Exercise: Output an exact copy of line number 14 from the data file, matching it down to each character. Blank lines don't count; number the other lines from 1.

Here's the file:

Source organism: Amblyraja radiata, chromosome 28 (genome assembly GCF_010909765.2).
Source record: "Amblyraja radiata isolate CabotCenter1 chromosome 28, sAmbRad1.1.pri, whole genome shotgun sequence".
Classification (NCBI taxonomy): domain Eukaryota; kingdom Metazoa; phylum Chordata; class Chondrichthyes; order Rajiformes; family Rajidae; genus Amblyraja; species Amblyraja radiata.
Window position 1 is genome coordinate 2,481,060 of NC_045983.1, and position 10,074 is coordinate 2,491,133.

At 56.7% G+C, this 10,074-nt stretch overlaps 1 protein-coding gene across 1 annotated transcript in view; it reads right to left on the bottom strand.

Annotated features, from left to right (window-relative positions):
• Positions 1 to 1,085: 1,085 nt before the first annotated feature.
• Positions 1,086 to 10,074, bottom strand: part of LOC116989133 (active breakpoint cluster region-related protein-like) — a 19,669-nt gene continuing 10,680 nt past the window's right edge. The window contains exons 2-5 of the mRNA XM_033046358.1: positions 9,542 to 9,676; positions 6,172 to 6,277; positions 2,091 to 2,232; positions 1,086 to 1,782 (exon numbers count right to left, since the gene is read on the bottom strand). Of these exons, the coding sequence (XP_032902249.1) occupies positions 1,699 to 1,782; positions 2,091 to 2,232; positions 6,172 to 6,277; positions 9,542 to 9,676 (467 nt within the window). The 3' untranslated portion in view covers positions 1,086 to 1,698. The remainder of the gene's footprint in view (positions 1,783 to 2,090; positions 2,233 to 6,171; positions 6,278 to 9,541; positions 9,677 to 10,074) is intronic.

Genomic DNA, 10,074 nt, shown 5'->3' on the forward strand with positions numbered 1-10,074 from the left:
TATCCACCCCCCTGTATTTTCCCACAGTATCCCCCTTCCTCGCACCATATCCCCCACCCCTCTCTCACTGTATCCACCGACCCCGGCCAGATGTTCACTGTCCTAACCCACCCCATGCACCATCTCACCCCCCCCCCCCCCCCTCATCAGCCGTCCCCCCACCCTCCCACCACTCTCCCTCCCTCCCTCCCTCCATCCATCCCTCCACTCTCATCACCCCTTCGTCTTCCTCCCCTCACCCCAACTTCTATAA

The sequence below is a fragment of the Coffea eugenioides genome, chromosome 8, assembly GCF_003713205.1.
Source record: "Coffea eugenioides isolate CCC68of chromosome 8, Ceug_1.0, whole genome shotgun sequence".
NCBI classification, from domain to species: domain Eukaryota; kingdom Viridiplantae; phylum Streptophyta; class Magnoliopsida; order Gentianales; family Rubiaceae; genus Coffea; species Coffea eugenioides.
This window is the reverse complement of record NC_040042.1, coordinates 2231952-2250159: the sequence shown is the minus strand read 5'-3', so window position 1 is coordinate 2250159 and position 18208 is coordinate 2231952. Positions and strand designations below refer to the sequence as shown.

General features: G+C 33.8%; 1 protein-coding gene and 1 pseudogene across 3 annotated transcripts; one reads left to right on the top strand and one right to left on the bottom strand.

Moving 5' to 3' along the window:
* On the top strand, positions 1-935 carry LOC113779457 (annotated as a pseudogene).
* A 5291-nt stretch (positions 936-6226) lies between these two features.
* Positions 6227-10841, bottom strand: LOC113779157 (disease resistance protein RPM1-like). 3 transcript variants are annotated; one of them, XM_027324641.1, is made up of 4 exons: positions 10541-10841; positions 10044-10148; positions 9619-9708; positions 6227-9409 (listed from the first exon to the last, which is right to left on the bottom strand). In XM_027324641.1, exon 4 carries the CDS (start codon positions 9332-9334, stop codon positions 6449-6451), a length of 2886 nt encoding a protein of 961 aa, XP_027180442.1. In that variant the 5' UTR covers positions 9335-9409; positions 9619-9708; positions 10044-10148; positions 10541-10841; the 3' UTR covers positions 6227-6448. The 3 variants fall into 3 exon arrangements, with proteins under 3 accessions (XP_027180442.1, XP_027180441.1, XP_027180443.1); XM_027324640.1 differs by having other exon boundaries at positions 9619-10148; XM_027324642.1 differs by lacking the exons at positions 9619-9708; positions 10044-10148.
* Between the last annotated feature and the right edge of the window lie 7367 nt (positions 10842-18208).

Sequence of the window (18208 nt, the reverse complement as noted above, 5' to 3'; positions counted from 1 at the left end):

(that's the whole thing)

This window is the reverse complement of record NC_040042.1, coordinates 2231952-2250159: the sequence shown is the minus strand read 5'-3', so window position 1 is coordinate 2250159 and position 18208 is coordinate 2231952. Positions and strand designations below refer to the sequence as shown.